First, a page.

Sweden is by many people considered as a leading country when it comes to giving people the possibilities of combining family and work: the frequency of gainful employment among women is high while the birth rates are still at a relatively high level in a European comparison.
Behind this, there is a family policy which aims at making it possible for parents with small children to work. An importance factor is the parental insurance which makes it possible for parents to stay at home during the first year in their child's life or longer. Another important component in Swedish family policy is extensive publicly subsidised child-care which makes it possible for parents with small children to work. Family policy reforms in recent years include, for example, daddy months, maximum charges for pre-school and the possibility for municipalities to implement a child care allowance.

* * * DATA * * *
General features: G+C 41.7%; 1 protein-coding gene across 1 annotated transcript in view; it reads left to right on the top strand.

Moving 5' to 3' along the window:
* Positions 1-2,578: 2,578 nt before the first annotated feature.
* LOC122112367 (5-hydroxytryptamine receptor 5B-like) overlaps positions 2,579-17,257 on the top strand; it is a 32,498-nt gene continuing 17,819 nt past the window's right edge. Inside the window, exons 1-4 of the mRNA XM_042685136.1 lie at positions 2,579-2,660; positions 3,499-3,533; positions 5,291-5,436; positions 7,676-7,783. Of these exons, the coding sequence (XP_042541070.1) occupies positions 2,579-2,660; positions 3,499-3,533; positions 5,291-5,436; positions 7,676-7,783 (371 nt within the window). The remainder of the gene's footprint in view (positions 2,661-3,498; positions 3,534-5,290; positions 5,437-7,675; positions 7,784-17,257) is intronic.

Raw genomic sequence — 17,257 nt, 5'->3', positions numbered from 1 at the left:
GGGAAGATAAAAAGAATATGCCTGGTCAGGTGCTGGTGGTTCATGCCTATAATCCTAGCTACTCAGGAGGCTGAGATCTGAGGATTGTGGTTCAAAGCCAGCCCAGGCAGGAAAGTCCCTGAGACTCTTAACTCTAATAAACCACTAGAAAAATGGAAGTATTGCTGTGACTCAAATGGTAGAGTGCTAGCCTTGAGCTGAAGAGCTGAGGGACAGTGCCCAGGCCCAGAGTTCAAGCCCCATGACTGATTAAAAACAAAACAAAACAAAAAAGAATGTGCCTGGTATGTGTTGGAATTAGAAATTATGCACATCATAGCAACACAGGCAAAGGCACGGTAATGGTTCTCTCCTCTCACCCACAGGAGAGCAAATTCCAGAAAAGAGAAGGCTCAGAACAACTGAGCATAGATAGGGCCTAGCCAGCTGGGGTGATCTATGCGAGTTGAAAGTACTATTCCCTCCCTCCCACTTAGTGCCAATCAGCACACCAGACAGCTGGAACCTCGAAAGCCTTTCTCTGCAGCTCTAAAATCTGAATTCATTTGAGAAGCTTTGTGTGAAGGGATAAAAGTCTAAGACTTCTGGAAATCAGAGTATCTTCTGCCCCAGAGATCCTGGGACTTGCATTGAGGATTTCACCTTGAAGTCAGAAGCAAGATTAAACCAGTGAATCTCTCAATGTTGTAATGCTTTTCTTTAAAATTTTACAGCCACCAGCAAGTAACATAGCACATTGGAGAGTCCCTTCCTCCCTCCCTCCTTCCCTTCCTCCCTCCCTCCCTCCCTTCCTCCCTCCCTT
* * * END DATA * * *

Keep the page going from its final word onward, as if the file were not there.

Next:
The research that is being carried out within this area studies what have been the effects of the implemented family policy on for example:
- the degree of employment for women and their career opportunities
- the wage gap between women and men
- the number of births
- children’s development and future success on the labour market
- the equal possibilities for children independent of family background.
Contact: Eva Mörk, Anna Sjögren